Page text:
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While buying electronic gadgets I get to pay the seller in two modes. I have never been able to evaluate which one is better.

Let's say I buy a phone worth INR 24,000. The seller offers me two options:

  1. Take the EMI option for 6 months and pay INR 4,000 every month.
  2. Pay the entire amount upfront and get discount of INR 1,000 effectively paying INR 23,000 for the phone.

How can I evaluate which one would be better? What other variables do I need to consider if I need to make this evaluation? Is there any simple formula which I can run through my mind and figure out at the time of buying as to which mode is better?

While using the EMI option there may be other charges involved here like processing fee, taxes and so on which I have not included. Do they need to be included for final calculation or they would make it even more complicated?

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  • @Yamikuronue: How did you arrive at the conclusion that if the fee is >1000 then paying upfront is better?
    – Naveen
    Jun 10, 2014 at 12:27
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    Your numbers don't make any sense. You have the option of paying Rs 23000 right now (with the Rs 1000 discount for cash payment) or to pay nothing now and only Rs 2000 per month for 6 months for a total payment of Rs 12,000? Unless the "fee" for the EMI arrangement is more than Rs 11,000 paid up front, why is there any question that the EMI deal is far better since you get the phone for half price? Jun 10, 2014 at 13:47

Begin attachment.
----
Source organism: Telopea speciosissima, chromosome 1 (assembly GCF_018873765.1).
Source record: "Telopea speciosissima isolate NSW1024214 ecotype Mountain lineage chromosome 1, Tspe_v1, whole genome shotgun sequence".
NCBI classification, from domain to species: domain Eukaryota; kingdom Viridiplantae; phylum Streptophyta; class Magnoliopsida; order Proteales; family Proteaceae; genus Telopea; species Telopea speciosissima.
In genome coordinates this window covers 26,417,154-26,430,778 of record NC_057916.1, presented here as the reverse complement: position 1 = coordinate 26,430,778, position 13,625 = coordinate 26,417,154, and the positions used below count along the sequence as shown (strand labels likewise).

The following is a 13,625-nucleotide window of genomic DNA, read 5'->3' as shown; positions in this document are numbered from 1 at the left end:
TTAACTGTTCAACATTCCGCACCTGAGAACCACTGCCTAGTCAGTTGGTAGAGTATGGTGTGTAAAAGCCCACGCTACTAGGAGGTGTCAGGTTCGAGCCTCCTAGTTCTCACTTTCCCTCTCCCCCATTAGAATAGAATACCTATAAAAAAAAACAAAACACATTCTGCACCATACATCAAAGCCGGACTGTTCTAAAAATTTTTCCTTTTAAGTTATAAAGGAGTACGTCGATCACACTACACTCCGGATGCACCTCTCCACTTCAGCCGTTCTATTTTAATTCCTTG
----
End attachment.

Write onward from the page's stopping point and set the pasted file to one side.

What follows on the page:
• Is there a contract commitment with this phone? Do you have to buy phone service, a warranty, a service contract, or anything else?
    – NL7
    Jun 10, 2014 at 13:49
  • @Naveen Groggy logic first thing in the morning. I'll redo my comment. Jun 10, 2014 at 14:23
  • If there's a processing fee, and it's assessed once per payment, then paying it up front is better because of fewer fees. So yes, I'd say the amounts of fees and taxes probably matter, but only where they differ between the two options Jun 10, 2014 at 14:24

1 Answer 1

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The essence of your question is whether it's worth 1000 to you to spread the payments over half a year. The longer payment plan is just a loan and buying the loan costs you more money. The question is whether you think the loan is a good price. I suspect it's over-priced.

The classic financial analysis would be whether you could get a better return on the loan (opportunity costs). But we are talking about what are presumably not terribly big sums of money, so it may make more sense to analyze this amount of money in more personalized terms. In that case, remember to consider the convenience: is it significantly easier to budget with the 6-month plan? Watch out for other costs to the loan, such as late penalties and other loan fees.

If you find the periodic payments convenient (or you have a short-horizon, high-yield investment), then the 6-month loan might work. Otherwise, if you can afford it, it makes more sense to buy the phone upfront.

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  • The question is whether you think the loan is a good price this was exactly what I was looking for. So the conclusion I can derive here is that if I can afford paying the entire sum then it would be better to buy it upfront, considering I would have still have some money left to handle my other expenses. So just because the retailer offers EMI it wouldn't always be a good idea to go for it.
    – Naveen
    Jun 12, 2014 at 4:56
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    The loan is an expense on your part and you're buying the convenience of paying later. That's a somewhat subjective valuation, but it needs to be seen as an expense. It's a pretty universal rule that the default preference is usually for money over debt; if a vendor is accepting debt instead of money, you can be confident that the vendor expects to make more money by waiting.
    – NL7
    Jun 13, 2014 at 20:04

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